Note: As part of our Preparedness Framework, we are investing in the development of improved evaluation methods for AI-enabled safety risks. We believe that these efforts would benefit from broader input, and that methods-sharing could also be of value to the AI risk research community. To this end, we are presenting some of our early work—today, focused on biological risk. We look forward to community feedback, and to sharing more of our ongoing research.
Background. As OpenAI and other model developers build more capable AI systems, the potential for both beneficial and harmful uses of AI will grow. One potentially harmful use, highlighted by researchers and policymakers, is the ability for AI systems to assist malicious actors in creating biological threats (e.g., see White House 2023, Lovelace 2022, Sandbrink 2023). In one discussed hypothetical example, a malicious actor might use a highly-capable model to develop a step-by-step protocol, troubleshoot wet-lab procedures, or even autonomously execute steps of the biothreat creation process when given access to tools like cloud labs (see Carter et al., 2023). However, assessing the viability of such hypothetical examples was limited by insufficient evaluations and data.
Following our recently shared Preparedness Framework, we are developing methodologies to empirically evaluate these types of risks, to help us understand both where we are today and where we might be in the future. Here, we detail a new evaluation which could help serve as one potential “tripwire” signaling the need for caution and further testing of biological misuse potential. This evaluation aims to measure whether models could meaningfully increase malicious actors’ access to dangerous information about biological threat creation, compared to the baseline of existing resources (i.e., the internet).
To evaluate this, we conducted a study with 100 human participants, comprising (a) 50 biology experts with PhDs and professional wet lab experience and (b) 50 student-level participants, with at least one university-level course in biology. Each group of participants was randomly assigned to either a control group, which only had access to the internet, or a treatment group, which had access to GPT-4 in addition to the internet. Each participant was then asked to complete a set of tasks covering aspects of the end-to-end process for biological threat creation.[^1] To our knowledge, this is the largest to-date human evaluation of AI’s impact on biorisk information.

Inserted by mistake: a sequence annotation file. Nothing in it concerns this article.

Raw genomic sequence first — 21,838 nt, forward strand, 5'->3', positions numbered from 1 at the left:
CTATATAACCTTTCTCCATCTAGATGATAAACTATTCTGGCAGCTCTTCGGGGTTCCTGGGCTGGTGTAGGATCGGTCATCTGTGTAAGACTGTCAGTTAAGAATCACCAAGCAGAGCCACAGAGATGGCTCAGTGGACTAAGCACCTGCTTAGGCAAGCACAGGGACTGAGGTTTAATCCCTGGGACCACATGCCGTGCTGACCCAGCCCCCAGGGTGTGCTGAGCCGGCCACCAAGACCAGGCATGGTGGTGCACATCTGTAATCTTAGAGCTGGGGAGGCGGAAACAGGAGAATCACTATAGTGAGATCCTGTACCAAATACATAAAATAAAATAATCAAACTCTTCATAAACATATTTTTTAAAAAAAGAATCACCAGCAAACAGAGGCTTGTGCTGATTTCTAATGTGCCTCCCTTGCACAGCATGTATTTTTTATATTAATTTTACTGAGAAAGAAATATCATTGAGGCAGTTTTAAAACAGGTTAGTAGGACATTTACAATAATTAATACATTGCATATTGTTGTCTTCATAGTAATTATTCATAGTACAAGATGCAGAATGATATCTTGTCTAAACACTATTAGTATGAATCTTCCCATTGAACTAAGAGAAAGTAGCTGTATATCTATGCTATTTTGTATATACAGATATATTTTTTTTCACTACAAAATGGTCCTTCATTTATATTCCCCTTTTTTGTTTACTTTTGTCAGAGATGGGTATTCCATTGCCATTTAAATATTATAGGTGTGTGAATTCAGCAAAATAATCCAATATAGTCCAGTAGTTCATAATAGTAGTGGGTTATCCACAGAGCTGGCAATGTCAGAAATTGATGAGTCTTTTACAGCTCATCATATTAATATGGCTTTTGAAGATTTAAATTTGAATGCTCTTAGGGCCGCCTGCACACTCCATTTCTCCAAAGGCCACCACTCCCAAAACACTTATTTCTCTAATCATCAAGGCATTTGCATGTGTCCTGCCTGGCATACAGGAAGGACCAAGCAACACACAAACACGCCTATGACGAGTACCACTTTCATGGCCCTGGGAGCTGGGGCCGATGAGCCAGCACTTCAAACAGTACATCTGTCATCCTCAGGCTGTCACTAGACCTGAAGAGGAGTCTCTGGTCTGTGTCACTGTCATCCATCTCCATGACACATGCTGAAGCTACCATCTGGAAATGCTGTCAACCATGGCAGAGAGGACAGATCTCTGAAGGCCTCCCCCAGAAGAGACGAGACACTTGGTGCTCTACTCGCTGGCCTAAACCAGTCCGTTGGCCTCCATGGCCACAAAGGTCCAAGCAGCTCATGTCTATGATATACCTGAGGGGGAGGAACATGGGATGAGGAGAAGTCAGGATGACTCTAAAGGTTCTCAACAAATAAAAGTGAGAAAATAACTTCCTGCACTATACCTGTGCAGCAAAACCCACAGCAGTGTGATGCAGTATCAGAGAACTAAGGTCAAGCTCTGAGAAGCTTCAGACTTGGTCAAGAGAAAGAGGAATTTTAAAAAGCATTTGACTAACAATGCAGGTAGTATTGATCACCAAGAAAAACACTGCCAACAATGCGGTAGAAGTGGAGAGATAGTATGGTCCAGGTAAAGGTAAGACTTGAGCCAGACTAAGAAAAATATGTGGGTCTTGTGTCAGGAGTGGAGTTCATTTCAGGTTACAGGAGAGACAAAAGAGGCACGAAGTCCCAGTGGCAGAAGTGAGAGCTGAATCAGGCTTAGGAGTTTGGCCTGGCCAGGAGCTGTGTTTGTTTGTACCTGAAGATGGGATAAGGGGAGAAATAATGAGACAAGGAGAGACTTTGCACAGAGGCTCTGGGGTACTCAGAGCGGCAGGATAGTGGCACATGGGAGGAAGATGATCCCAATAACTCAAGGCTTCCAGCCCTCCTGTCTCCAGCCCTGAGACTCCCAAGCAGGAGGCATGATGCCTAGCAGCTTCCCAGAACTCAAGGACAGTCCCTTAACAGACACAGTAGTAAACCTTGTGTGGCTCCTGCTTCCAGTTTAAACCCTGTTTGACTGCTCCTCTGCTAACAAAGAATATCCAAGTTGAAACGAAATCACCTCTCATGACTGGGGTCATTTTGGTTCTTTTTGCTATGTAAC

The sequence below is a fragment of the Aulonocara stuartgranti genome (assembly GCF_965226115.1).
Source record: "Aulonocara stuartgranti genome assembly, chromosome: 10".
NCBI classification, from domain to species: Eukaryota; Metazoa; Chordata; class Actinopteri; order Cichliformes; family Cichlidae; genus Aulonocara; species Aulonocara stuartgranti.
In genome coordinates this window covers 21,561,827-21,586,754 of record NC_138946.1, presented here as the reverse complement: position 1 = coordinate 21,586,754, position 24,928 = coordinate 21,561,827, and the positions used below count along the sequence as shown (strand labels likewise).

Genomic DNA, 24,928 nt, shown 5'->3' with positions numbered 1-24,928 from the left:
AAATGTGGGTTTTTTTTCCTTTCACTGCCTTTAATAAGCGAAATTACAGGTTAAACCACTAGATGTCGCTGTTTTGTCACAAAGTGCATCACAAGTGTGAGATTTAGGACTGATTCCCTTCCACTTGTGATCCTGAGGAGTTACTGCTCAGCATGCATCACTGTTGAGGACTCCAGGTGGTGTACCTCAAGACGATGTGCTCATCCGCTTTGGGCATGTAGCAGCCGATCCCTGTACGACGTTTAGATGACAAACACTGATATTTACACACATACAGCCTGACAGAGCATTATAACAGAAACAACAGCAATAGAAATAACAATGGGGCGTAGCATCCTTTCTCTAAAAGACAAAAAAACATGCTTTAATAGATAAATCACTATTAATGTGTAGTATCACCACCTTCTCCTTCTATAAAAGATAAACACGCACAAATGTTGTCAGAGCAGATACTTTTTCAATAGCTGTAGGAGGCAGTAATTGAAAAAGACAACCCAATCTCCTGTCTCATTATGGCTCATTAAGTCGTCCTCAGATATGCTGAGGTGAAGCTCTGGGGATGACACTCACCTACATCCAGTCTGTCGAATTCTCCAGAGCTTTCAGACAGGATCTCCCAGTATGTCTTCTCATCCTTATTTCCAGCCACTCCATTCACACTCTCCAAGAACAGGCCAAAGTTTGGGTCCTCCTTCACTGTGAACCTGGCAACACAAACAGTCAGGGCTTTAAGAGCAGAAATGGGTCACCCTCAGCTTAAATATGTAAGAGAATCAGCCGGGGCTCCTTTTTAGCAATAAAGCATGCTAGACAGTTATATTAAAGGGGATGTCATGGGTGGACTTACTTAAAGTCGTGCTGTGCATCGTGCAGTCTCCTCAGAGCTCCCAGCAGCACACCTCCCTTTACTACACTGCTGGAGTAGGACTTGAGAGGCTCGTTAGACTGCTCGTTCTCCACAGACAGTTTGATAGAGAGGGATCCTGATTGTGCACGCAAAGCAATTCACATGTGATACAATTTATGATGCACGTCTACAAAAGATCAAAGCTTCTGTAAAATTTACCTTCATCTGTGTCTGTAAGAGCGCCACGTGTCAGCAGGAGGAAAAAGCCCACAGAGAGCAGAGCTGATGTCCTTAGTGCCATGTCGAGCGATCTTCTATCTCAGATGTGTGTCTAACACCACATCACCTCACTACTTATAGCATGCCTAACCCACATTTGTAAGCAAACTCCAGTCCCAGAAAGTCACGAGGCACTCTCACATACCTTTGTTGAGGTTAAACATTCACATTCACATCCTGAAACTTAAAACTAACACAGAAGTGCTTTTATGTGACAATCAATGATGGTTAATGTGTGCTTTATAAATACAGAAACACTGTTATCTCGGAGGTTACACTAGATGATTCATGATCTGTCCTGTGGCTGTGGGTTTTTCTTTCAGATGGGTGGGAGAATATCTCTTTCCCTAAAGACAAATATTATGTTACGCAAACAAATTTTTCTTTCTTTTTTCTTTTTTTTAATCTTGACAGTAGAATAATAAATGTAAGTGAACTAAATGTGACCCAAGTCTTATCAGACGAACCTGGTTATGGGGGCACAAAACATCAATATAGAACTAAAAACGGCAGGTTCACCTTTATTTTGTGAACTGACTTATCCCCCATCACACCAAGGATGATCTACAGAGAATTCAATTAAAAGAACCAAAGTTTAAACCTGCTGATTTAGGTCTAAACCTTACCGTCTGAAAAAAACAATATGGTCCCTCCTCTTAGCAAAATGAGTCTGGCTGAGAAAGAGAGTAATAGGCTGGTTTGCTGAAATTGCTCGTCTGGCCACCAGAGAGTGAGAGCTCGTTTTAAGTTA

Findings. Our study assessed uplifts in performance for participants with access to GPT-4 across five metrics (accuracy, completeness, innovation, time taken, and self-rated difficulty) and five stages in the biological threat creation process (ideation, acquisition, magnification, formulation, and release). We found mild uplifts in accuracy and completeness for those with access to the language model. Specifically, on a 10-point scale measuring accuracy of responses, we observed a mean score increase of 0.88 for experts and 0.25 for students compared to the internet-only baseline, and similar uplifts for completeness (0.82 for experts and 0.41 for students). However, the obtained effect sizes were not large enough to be statistically significant, and our study highlighted the need for more research around what performance thresholds indicate a meaningful increase in risk. Moreover, we note that information access alone is insufficient to create a biological threat, and that this evaluation does not test for success in the physical construction of the threats.
Below, we share our evaluation procedure and the results it yielded in more detail. We also discuss several methodological insights related to capability elicitation and security considerations needed to run this type of evaluation with frontier models at scale. We also discuss the limitations of statistical significance as an effective method of measuring model risk, and the importance of new research in assessing the meaningfulness of model evaluation results.
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